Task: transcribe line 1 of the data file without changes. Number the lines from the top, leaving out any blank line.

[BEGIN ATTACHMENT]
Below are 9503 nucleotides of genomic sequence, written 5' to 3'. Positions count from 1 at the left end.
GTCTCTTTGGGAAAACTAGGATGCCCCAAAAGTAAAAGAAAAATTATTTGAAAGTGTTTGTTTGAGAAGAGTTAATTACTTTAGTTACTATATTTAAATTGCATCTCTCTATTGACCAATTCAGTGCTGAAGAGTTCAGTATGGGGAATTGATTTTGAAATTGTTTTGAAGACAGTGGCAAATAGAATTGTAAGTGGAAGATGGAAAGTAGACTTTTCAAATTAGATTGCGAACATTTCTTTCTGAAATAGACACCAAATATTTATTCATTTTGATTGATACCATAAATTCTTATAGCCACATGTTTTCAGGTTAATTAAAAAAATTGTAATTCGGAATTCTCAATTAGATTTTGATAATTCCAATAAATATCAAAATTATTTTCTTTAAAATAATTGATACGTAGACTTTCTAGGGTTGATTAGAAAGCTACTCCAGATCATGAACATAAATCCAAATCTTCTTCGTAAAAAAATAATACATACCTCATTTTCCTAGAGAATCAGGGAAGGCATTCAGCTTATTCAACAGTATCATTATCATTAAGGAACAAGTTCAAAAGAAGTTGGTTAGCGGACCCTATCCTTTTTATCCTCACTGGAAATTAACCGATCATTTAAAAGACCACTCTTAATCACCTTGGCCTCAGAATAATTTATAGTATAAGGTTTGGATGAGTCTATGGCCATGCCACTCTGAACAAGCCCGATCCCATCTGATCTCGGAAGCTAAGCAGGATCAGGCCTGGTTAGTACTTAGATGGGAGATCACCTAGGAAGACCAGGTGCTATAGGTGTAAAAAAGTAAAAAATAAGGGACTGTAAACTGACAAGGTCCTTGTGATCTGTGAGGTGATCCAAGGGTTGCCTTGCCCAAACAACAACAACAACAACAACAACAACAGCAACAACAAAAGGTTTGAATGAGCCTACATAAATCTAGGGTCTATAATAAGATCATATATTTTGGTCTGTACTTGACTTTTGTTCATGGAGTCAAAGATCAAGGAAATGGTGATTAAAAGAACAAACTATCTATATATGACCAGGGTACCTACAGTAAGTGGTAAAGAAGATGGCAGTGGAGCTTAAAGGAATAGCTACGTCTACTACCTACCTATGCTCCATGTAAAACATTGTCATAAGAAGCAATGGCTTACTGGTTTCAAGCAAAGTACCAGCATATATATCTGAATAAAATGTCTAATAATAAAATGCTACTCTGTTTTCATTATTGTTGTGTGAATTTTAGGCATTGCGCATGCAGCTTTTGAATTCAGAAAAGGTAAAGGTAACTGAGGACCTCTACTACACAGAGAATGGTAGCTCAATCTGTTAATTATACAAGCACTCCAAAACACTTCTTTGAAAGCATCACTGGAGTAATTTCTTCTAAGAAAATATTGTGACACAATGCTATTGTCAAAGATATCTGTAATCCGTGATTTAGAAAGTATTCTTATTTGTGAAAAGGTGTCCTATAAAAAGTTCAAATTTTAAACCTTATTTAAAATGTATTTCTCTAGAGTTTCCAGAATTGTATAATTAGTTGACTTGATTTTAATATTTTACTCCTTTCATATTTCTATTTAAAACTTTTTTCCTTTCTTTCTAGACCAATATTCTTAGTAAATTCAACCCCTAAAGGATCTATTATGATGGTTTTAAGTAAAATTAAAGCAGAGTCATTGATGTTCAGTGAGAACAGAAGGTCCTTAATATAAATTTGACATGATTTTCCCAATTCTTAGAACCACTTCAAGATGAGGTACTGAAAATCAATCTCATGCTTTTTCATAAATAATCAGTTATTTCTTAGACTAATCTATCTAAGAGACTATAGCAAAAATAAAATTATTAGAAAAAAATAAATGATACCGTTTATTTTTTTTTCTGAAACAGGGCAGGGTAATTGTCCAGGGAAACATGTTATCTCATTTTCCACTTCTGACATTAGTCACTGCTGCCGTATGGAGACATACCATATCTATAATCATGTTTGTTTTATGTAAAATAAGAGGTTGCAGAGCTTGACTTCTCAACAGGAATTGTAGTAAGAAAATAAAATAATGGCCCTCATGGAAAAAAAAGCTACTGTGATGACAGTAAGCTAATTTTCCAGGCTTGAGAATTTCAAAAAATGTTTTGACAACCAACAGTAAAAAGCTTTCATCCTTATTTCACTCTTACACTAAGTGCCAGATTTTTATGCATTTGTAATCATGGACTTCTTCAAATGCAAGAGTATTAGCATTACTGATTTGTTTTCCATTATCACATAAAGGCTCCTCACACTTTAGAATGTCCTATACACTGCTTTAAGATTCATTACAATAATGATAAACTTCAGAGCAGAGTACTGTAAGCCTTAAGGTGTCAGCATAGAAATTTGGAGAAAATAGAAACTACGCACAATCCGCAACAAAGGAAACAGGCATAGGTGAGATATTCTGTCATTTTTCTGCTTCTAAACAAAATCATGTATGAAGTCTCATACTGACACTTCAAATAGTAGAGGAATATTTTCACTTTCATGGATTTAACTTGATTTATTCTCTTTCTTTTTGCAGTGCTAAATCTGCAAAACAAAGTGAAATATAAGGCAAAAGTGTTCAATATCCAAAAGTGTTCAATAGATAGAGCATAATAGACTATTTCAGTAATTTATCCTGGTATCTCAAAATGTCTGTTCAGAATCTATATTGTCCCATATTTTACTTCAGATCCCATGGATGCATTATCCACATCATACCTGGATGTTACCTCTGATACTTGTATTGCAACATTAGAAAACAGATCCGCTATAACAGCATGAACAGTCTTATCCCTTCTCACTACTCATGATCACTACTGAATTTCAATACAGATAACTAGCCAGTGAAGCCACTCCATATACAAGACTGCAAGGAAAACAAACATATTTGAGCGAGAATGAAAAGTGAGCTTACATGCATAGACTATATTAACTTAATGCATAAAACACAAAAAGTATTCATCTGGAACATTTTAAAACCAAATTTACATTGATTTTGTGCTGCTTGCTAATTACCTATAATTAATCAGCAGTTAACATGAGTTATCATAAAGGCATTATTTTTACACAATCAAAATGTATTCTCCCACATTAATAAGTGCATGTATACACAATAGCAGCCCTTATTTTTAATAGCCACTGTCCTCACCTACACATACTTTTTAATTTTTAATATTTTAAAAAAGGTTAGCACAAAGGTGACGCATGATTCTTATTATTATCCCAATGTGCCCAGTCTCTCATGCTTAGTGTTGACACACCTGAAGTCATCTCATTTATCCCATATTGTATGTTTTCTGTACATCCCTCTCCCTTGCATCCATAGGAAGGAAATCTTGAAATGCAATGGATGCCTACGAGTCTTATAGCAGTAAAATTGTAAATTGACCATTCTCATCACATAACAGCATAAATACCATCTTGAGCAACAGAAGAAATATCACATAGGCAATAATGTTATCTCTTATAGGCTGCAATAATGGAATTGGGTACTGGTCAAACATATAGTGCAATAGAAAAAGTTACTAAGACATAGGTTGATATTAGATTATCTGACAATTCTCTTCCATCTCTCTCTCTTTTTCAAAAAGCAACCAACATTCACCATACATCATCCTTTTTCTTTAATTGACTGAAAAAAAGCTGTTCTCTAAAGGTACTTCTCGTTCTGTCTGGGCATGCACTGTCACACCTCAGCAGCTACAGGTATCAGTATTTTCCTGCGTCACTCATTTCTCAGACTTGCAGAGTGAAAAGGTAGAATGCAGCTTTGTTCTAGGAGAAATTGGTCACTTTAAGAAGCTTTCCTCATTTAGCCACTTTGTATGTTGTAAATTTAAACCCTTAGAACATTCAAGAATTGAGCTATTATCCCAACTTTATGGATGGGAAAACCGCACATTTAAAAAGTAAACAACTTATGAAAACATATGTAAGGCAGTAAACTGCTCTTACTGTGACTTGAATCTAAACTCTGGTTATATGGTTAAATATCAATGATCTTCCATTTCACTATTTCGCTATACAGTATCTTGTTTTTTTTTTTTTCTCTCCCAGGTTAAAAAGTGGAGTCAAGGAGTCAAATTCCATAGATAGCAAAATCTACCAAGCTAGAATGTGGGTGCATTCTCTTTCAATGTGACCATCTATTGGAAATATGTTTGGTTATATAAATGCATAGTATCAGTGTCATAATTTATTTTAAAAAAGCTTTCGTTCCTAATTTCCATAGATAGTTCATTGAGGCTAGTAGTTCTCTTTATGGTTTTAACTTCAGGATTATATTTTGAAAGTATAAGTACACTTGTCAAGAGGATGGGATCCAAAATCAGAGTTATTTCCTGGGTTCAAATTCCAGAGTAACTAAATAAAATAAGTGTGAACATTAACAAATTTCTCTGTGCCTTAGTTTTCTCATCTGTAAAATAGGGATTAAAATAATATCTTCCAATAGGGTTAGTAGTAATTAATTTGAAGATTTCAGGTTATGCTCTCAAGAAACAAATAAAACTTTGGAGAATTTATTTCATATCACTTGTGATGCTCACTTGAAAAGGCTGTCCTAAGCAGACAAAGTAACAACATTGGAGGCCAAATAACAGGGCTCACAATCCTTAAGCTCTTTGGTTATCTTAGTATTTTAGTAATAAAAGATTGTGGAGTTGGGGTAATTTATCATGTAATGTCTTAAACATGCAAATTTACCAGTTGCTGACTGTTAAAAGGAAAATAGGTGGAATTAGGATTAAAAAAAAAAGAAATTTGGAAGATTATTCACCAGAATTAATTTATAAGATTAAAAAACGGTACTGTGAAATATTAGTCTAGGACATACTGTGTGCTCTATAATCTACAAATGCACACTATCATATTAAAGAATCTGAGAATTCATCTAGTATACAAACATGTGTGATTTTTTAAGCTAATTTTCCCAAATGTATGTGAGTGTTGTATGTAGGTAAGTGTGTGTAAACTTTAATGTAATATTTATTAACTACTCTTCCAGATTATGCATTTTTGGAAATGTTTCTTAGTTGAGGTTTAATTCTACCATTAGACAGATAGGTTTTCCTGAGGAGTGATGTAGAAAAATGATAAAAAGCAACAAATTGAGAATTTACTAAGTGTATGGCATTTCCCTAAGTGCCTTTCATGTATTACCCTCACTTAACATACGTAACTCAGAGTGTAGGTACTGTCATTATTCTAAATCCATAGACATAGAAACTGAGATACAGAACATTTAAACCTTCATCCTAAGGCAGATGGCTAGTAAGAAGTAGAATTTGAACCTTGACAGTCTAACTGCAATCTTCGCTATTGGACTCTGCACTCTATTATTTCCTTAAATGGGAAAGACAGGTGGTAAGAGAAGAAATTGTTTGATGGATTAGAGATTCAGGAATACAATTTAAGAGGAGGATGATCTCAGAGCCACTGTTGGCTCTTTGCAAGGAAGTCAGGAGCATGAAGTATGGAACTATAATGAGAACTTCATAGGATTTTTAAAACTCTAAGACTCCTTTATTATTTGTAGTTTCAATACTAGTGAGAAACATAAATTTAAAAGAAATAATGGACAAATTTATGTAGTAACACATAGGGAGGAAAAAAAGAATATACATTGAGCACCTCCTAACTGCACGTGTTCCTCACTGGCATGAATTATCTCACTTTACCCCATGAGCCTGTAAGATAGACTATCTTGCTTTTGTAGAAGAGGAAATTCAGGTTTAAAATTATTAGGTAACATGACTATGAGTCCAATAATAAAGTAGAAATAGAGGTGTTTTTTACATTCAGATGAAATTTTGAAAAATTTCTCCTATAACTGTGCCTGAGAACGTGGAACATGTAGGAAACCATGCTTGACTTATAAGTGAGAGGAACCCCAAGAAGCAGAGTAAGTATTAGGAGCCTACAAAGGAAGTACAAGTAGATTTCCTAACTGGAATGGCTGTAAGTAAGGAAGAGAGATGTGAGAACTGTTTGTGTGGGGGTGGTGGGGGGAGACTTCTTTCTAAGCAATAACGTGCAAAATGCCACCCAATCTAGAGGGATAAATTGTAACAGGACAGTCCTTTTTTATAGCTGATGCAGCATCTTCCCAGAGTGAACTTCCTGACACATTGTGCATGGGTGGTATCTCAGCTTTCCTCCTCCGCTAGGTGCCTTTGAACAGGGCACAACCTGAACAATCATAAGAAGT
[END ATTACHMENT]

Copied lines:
Below are 9503 nucleotides of genomic sequence, written 5' to 3'. Positions count from 1 at the left end.